The full article contains 271 words and appears in Journal Friday DER Edition newspaper.

I reckon it would be quite interesting for visitors to the City to see these tunnels, or at least as much as physically possible, in the same way the underground carverns and tunnels are open to the public in Edinburgh. As far as ownership is concerned that hasn’t stopped government agencies taking over or buying the land or property and there is legislation in place to faciltate that.

It really comes down to money. I don’t think that money, or lack of it, should prevent at least some sizeable amounts of these important historical passageways from being available as a tourist attraction. I also think that the money could be recuperated over time and may, with good management, become a good investment.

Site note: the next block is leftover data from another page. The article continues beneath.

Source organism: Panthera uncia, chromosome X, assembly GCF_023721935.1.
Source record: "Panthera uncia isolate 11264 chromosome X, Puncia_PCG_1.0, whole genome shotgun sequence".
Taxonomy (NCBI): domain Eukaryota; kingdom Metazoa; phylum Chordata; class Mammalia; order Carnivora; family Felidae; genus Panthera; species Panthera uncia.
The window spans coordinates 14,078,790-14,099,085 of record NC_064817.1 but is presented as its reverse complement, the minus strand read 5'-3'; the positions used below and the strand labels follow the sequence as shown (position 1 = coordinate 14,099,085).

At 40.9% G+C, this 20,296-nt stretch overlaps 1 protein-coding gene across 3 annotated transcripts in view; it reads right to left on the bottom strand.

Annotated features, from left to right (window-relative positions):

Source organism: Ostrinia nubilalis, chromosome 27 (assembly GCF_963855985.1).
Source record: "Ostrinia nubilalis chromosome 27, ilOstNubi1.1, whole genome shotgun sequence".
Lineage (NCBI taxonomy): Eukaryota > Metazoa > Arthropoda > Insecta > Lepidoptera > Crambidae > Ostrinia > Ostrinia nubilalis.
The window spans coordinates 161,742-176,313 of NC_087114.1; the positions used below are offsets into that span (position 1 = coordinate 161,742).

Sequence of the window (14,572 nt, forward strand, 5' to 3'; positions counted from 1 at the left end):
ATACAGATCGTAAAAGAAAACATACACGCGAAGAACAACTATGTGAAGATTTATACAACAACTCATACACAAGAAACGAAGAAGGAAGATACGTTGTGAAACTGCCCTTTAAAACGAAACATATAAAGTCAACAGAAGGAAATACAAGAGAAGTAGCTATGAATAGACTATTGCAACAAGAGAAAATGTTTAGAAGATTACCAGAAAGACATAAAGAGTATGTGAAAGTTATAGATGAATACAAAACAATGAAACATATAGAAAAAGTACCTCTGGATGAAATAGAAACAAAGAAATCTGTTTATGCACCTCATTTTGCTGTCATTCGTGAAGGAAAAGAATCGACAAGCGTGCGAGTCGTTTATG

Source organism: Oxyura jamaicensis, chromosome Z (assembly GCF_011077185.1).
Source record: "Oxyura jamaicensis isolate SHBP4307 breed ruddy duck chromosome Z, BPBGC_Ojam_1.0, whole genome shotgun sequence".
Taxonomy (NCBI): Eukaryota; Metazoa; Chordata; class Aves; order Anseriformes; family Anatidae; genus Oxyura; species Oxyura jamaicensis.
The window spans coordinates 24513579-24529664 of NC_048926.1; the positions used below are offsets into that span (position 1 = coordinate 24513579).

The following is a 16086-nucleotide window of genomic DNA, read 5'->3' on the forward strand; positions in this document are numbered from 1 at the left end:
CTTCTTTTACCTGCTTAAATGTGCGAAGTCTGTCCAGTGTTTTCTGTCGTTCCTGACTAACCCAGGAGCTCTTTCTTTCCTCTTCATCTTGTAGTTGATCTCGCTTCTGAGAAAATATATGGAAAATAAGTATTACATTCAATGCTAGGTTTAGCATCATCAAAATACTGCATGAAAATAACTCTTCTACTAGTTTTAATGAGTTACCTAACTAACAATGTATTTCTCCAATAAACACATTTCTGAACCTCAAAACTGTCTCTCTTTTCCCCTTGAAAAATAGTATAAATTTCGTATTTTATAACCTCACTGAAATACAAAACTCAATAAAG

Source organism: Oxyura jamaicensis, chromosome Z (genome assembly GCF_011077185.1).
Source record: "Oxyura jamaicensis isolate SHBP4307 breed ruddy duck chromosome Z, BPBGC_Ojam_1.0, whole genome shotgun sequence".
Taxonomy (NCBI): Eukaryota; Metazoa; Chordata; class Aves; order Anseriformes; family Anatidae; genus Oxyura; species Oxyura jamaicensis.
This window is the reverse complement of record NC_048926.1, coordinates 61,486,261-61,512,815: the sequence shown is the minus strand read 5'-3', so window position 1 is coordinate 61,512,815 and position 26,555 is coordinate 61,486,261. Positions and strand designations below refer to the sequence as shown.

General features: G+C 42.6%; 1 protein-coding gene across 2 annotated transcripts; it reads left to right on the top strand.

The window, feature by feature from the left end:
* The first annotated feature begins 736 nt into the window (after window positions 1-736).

I suspect the NIEA just can’t be arsed.

BBC Link

Sarah “I can see Russia from here” Palin is not only a daft bimbo but it seems she’s a vindictive little cow as well.

Alaska Governor Sarah Palin is guilty of abuse of power, according to a probe by the state legislature.

Mrs Palin was accused of sacking a senior state official, Walter Monegan, in connection with a family feud.

She allegedly fired him for refusing to sack a state trooper who was in a bitter custody battle with her sister…

The reelers at the republican campaign aren’t any brighter either. They are telling us that the investigation is politically motivated.